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RIA & Ajax: Article

Real-World AJAX Book Preview: Playing with User Interfaces

Real-World AJAX Book Preview: Playing with User Interfaces

This content is reprinted from Real-World AJAX: Secrets of the Masters published by SYS-CON Books. To order the entire book now along with companion DVDs for the special pre-order price, click here for more information. Aimed at everyone from enterprise developers to self-taught scripters, Real-World AJAX: Secrets of the Masters is the perfect book for anyone who wants to start developing AJAX applications.

Playing with User Interfaces
For a long time user interface development has gotten something of a bum rap with the programming community, in great part because such programming usually doesn't involve high-performance computing, complex mathematical algorithms, or the manipulation of large sets of data. Instead, it deals with what is often called the eye candy of programming - the visual interfaces that connect the heavy-duty processes at the back end with the user.

Admittedly, this attitude usually results in user interfaces that are clunky, overly complex, and visually confusing. Throw into this mix the fact that the developers are "Web designers" who deal primarily with HTML and the derision usually goes through the roof. It's hard to be a self-respecting UI developer, especially given the fact that it is actually fairly difficult to do it well. JavaScript is easy - unless it's being used to glue together several dozen different objects with dozens of separate methods, properties, and handled events, dealing with distributed, asynchronous programming, and the developer has to worry about the constraints of minimizing code being sent over the wire.

For this reason, it's best to put preconceived notions about how to program Web pages aside and take advantage of contemporary programming techniques and methodologies to do your job right. Embrace OOP and more, and learn how to move beyond OOP into the abstractions made possible by XML. The examples given in this section will show how to build increasingly rich "components" that will lead to the introduction of XMLHttpRequest, XSLT, and related XML technologies.

Creating a Clock
One of the keys to most JavaScript/AJAX components in use today is the effective use of animation. Indeed, the principles of animation nicely show off a number of the different objects that you'll likely work with.

As a fairly simple example, consider a simple JavaScript clock, then a couple of not so simple clocks. The simplest clock updates the contents of a text span at one-second intervals, using the setInterval() method and is illustrated as follows:

Listing 2.1 Simple Clock 1

<html xmlns="http://www.w3.org/1999/xhtml">
    <head>
       <title>Clock Experiment 1</title>
       <script type="text/JavaScript"><![CDATA[
       function startClock(id){
    var clockNode = document.getElementById(id);
    var token = window.setInterval(function(){
       clockNode.innerHTML = (new Date());
       },1000);
       }
      ]]></script>
    </head>
    <body onload="startClock(‘clock')">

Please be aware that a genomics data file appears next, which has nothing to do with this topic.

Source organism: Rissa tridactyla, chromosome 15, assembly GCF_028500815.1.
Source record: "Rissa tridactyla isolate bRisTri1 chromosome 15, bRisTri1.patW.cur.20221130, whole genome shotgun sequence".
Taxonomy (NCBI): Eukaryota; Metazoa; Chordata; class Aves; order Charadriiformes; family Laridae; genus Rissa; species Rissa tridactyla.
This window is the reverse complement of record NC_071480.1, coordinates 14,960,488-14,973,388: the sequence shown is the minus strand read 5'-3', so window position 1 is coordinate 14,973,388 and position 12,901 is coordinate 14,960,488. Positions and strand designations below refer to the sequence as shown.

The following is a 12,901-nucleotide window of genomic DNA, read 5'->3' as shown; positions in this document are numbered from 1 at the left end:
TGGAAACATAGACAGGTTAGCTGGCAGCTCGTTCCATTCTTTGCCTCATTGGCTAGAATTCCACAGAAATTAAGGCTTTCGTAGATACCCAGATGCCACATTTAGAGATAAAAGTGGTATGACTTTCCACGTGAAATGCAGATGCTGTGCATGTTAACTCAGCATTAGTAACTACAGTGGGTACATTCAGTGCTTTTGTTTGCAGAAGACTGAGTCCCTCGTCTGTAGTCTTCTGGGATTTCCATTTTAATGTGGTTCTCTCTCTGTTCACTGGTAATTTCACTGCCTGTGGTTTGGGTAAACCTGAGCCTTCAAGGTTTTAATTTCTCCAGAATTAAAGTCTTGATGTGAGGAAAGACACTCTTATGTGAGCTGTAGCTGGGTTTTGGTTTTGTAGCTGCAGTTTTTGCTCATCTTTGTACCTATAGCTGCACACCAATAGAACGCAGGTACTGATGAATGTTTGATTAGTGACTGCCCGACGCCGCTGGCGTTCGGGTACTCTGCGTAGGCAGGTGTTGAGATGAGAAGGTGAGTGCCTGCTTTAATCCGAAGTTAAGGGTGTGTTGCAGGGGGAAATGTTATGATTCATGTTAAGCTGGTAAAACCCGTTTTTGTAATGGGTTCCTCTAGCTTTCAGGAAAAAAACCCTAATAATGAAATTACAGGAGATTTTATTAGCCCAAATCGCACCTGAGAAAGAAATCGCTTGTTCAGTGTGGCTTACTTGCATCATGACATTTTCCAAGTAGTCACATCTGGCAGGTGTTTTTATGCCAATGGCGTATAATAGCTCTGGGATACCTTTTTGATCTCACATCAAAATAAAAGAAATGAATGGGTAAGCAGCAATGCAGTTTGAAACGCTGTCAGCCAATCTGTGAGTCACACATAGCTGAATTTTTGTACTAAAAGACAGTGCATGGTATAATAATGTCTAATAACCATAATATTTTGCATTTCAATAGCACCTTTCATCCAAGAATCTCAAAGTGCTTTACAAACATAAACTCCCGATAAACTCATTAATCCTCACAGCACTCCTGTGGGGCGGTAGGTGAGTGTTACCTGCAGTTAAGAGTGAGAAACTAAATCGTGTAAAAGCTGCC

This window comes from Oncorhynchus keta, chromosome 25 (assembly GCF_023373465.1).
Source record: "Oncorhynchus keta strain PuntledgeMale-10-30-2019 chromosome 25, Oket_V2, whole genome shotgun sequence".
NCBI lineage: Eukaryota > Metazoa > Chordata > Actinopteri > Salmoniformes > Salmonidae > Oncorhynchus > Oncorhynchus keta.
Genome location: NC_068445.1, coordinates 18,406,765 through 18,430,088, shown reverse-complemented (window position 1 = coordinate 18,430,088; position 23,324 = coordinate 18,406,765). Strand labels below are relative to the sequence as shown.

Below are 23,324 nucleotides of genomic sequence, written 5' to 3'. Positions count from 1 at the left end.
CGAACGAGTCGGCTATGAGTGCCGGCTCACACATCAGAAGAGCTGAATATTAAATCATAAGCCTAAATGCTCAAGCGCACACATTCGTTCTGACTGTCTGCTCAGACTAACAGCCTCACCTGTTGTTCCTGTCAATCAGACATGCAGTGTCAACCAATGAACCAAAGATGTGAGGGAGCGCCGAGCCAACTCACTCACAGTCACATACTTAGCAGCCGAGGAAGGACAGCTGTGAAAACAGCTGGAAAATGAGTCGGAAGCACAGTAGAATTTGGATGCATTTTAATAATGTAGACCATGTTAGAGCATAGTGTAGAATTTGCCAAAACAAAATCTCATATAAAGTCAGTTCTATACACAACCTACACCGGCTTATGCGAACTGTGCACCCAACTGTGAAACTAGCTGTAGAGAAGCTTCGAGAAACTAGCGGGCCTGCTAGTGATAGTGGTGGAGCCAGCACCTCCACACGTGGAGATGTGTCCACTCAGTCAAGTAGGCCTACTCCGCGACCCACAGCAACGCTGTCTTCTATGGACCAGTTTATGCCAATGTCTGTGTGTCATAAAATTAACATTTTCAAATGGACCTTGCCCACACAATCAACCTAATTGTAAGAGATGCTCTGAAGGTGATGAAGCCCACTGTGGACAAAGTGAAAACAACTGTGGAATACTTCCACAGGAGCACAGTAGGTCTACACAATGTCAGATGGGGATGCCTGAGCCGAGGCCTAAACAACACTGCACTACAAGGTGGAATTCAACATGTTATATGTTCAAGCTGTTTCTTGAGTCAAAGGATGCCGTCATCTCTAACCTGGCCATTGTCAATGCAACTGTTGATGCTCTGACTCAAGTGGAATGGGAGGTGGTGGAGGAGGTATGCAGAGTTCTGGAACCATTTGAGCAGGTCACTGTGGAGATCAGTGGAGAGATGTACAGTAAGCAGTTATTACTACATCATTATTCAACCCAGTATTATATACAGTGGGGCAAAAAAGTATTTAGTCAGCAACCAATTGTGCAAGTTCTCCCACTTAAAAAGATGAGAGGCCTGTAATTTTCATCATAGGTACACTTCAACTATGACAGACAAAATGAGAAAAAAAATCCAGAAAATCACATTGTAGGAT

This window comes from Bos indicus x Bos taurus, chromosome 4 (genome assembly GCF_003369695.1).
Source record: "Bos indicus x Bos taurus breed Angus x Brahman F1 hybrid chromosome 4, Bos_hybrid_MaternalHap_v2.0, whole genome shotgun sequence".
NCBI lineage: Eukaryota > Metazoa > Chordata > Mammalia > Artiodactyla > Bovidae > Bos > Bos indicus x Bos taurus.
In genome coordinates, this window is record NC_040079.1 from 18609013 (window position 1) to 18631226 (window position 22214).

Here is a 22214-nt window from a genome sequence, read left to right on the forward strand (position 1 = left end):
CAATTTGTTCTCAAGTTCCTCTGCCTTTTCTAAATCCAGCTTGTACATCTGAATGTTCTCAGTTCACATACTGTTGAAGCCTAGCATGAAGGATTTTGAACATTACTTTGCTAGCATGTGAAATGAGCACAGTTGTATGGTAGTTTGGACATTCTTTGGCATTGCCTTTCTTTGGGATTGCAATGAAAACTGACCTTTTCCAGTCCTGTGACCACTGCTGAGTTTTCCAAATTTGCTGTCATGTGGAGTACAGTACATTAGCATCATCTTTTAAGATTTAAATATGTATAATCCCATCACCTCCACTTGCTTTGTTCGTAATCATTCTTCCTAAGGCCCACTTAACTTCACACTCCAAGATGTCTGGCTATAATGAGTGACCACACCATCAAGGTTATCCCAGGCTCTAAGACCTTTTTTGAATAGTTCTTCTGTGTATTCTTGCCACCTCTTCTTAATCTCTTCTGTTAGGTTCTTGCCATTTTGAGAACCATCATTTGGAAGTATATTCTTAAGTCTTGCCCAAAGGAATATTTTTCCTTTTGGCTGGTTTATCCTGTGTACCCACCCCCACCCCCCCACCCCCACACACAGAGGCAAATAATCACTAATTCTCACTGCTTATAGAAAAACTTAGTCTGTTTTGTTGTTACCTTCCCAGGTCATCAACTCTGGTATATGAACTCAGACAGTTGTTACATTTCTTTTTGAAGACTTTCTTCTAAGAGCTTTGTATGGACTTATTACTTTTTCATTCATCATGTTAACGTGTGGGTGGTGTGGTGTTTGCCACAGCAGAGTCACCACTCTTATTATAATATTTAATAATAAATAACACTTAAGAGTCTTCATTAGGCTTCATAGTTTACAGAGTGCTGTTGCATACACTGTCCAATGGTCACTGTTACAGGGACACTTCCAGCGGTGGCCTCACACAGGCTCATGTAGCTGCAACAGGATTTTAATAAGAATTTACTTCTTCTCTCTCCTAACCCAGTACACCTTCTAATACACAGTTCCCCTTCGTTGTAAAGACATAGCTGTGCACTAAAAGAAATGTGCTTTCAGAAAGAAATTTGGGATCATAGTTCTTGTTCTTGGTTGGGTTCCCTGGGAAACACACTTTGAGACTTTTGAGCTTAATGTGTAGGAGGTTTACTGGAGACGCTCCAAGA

<p>The time is <span id="clock"></span></p>
    </body>
</html>

A screenshot of this page is shown in Figure 2.3.

This illustrates several useful concepts that have wider potential use. First, the clock is started from the onload() event of the body element that will only be invoked once everything has been instantiated in the body. This makes it an ideal place to put initialization functions.

The document.getElementById() method is one of the most frequently used DOM commands, retrieving an element by a specific ID. Internet Explorer supports this method as well, but also uses the non-standard document.all() method to do the same thing.

The startClock function, defined in Listing 2.1, makes use of closure to pass both the token from setInterval and the clockNode variable into a new anonymous function invoked by the setInterval() method, which gets fired once every 1,000 milliseconds (one second). This function in turn sets the innerHTML property of the clockNode to the string conversion of a new Date() object.

innerHTML is another extraordinarily useful property. When used as an RValue (it appears on the right side of an assignment), it converts the DOM children (elements, attributes, and text nodes) into text representations in a process called serialization. On the other hand, if the innerHTML property is used as an LValue, it converts a text representation of an XHTML resource into the corresponding underlying DOM text nodes and elements. This reverse process is called parsing. Serialization and parsing are actually done so often that they are core services in most systems, and will be discussed in more detail shortly.

This content is reprinted from Real-World AJAX: Secrets of the Masters published by SYS-CON Books. To order the entire book now along with companion DVDs, click here to order.

More Stories By Kurt Cagle

Kurt Cagle is a developer and author, with nearly 20 books to his name and several dozen articles. He writes about Web technologies, open source, Java, and .NET programming issues. He has also worked with Microsoft and others to develop white papers on these technologies. He is the owner of Cagle Communications and a co-author of Real-World AJAX: Secrets of the Masters (SYS-CON books, 2006).

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